Disputes over trees cause anger and conflict between neighbors every day. Sometimes, branches of a tree growing on one individual’s property hang over another person’s property, producing debris for the second individual. In other cases, roots grow into an adjacent property, causing damage to fences and landscaping. Still other times, an old tree threatens to fall, at which point it will crush a portion of a neighbor’s house. These and other issues have spurred countless neighbors to take matters into their own hands, trimming branches and even cutting down trees on other people’s property.
It’s often unclear the extent to which a person can address issues involving his or her neighbor’s tree. This can lead to lawsuits in which one person seeks compensation from the other for tree damage. Below, we’ll explain how the legal system tends to approach liability and compensation in these matters.
When A Trim Causes Injury To A Tree On Your Property
Imagine the following scenario: a tree is growing on your property and several of its branches overhang your neighbor’s yard. Leaves drop from the overhanging branches onto his lawn, forcing him to rake them each week. One day, without your permission, your neighbor cuts the branches that are hanging over his property. Do you have a right to compensation?
Courts usually examine whether actions such as your neighbor’s have caused lasting damage to the tree in question. That is, did trimming the overhanging branches permanently injure your tree? If so, you are normally due compensatory damages. If not, a judge is unlikely to hold your neighbor liable.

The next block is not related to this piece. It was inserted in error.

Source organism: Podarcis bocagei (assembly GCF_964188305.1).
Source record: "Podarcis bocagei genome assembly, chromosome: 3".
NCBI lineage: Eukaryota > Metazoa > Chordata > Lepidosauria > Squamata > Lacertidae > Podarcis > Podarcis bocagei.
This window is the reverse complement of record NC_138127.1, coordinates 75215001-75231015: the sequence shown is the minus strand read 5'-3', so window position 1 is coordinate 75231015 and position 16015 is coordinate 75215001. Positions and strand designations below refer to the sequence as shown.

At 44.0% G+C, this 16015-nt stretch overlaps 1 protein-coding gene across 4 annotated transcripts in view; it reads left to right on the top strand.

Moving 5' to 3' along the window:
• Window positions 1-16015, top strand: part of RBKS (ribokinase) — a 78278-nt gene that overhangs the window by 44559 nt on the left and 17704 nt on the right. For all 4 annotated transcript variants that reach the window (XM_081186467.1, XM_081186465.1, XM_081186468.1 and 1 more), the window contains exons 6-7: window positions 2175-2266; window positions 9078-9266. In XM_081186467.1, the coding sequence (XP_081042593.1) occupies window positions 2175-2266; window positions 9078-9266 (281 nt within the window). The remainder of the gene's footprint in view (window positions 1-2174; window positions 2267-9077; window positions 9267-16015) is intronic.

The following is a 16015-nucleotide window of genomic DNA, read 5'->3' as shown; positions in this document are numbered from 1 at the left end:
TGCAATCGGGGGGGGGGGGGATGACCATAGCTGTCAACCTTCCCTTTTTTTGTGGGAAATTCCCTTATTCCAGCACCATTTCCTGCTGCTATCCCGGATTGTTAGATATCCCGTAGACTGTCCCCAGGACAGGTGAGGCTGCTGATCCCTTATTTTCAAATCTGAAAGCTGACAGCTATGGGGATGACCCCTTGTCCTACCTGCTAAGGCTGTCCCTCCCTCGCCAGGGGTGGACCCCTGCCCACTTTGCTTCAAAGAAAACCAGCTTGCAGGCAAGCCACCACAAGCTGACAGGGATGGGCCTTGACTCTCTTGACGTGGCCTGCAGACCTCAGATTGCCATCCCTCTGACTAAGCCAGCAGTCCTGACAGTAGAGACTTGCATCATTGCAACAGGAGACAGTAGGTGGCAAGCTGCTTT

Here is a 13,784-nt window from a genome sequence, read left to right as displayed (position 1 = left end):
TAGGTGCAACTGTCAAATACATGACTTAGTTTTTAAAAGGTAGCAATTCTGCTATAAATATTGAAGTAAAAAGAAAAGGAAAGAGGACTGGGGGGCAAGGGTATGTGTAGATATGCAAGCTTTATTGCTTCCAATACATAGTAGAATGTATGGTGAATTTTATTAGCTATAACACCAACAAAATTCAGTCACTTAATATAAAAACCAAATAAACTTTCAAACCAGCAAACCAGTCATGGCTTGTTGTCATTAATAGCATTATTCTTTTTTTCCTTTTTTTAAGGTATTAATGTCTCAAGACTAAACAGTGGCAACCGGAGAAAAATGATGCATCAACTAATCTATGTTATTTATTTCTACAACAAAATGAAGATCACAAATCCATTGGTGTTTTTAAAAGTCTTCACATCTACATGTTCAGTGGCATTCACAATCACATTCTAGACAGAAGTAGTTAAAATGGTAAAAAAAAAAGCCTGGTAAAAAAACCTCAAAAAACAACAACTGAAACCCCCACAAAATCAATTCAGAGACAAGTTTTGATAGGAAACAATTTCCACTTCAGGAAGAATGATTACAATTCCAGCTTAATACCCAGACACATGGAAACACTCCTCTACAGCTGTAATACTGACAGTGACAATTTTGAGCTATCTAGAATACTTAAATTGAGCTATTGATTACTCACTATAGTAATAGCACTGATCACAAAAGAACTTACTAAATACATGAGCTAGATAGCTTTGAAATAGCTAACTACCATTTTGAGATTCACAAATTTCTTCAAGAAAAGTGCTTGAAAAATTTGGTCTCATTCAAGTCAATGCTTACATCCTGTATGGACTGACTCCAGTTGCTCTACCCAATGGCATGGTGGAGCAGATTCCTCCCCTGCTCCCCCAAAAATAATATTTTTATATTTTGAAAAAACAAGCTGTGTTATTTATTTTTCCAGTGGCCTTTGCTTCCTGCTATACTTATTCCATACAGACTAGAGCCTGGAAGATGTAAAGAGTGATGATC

This introduces another question: how do you demonstrate that actions taken by your neighbor to resolve a conflict involving a tree on your property present grounds for legal redress? As you’ll see below, much depends on whether the tree poses a danger.
Demonstrating Your Right To Recompense
You’ll note from the above that the law offers a degree of protection for trees as property. While your neighbor can trim branches that hang over a shared property line, he cannot, under normal circumstances, have the tree removed without your permission. He lacks the legal right.
However, the law takes a considerably different approach for cases in which a tree threatens to cause damage to a neighbor’s property. An example would be a large and very old tree that shows signs of potentially falling onto an individual’s house. In such a case, the individual can take measures, including removing the tree, to protect his home. The person who owns the tree would be unlikely to receive compensation for the loss.
To demonstrate your right to receive compensation, you must first prove your tree posed no danger to a neighbor’s property prior to being damaged or removed. This is in addition to showing the tree sustained permanent injury as a result of your neighbor’s actions.
Calculating The Amount Of Compensation Due
Let’s suppose you have successfully demonstrated to the court that you should receive remuneration for damage sustained by your tree. The question now turns to the amount you should receive.
Your recovery of monetary damages will by influenced by a number of factors. For example, a court is likely to award compensation to you for expenses related to the removal of your damaged tree. This can include the money you spend to repair your lawn or yard following the removal. If you are forced to take time away from your job, and that time results in lost wages, you may be awarded partial or full compensation for it, too.
There are cases in which removing a tree that has been severely damaged is not an option. An example would be a tree with roots that have grown in such a way that removing them might cause damage to a house’s plumbing. Or, it may be possible to remove the tree, but it cannot be replaced. In such cases, the court may award the homeowner with damages reflecting a decline in the value of the property.
Legal issues involving tree damage can be surprisingly complex. Even if you intend to pursue such a matter in small claims court, it’s a good idea to consult an attorney beforehand.
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